Your supervisorial district gets changed slightly every ten years after the Census is completed, and that process is getting underway for next year.
Certified results for the 2020 U.S. Census will start getting released this week, and as such, congressional districts across American will be redrawn to reflect population changes. California is expected to lose a congressional seat for the first time in decades, while Florida and Texas are expected to pick up seats. You will also see your California State Senate and State Assembly districts redrawn, and the process even trickles down to individual San Francisco street block designations for who represents you at City Hall. The 11 SF supervisor districts will also be redrawn, and SF Public Press reports the city is getting ready to start drawing new supervisorial districts.
San Francisco’s supervisorial redistricting is not the political power grab contest between Democrats and Republicans the way it is for federal House of Representatives seats, or California state senate and assembly districts. Here it’s more a set of neighborhood squabbles (Some Nob Hill residents, for instance, are not thrilled to be in the Tenderloin’s district). But this issue doesn't really rile up conflict between moderates and progressives on the Board of Supervisors, and the disputes are more among small groups of neighborhood activists.
“In the last round of redistricting, the Portola District was divided into multiple districts,” SF League of Women Voters president Alison Goh said on an SF Public Press podcast. “There was a push from the community to kind of be closer together in the same district.”
Generally speaking, changes to newly drawn district boundaries are neither huge nor substantial. In most cases, it’s maybe five to ten city blocks. Last time we did this in 2012, the most redrawn district was District 6, which lost a several dozen blocks in the Tenderloin, Hayes Valley, and the Mission, but also spread a little bit into the UCSF Mission Bay Area. (And… part of Alameda used to be in District 6?)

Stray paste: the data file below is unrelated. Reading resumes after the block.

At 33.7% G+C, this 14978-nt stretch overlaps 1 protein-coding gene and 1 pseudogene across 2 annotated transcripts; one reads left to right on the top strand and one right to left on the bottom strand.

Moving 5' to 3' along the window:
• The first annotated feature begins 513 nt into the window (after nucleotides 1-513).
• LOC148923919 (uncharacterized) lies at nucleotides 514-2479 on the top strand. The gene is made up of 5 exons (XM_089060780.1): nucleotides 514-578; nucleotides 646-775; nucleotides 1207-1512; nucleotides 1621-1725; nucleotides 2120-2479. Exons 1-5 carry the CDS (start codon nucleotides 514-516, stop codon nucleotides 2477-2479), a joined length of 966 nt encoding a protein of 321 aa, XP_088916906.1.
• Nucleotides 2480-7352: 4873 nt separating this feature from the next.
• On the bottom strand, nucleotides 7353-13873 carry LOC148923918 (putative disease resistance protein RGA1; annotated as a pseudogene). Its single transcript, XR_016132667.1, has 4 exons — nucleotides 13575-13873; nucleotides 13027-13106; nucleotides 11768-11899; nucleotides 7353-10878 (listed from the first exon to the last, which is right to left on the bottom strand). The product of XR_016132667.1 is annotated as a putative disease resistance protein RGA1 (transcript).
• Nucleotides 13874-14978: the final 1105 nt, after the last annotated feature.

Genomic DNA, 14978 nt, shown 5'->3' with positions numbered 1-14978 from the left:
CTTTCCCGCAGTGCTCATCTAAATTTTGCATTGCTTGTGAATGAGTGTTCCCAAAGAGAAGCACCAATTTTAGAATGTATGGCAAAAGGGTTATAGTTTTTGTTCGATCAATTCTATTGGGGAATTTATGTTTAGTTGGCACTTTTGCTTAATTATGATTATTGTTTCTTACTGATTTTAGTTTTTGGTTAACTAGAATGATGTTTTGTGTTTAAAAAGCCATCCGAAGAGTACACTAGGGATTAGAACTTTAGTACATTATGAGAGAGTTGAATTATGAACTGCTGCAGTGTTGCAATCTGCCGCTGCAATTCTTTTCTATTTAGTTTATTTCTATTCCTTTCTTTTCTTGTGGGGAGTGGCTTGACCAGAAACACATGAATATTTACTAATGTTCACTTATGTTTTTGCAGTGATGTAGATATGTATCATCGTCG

The changes are determined by a nine-person board, appointed equally by the mayor, the supervisors, and the Elections Commission. With all due respect to the people who served on previous redistricting task forces, these are not big political power brokers whom you have heard of. During the last round of redistricting in 2012, they were mostly school board or police commission types who were not household names. Obviously, school board members are something of a more polarizing topic than they’ve been in previous years. But otherwise, we should expect to see a similar caliber of little-known city bureaucrats making these calls.
The odds of your city block getting put into a different supervisor’s district are small. But it is going to happen to, say, probably a hundred or so city blocks and the residents who live on them. And given the San Francisco exodus we saw during the 2020 Census count, analysis by the website Public Comment showed which neighborhoods had the most people move out. Based on those findings, neighborhoods that may see their supervisorial district change could include Nob Hill, the Inner Mission, and Mission Bay.
Image: Wikimedia Commons, via the Salem Gazette, Friday, April 2, 1813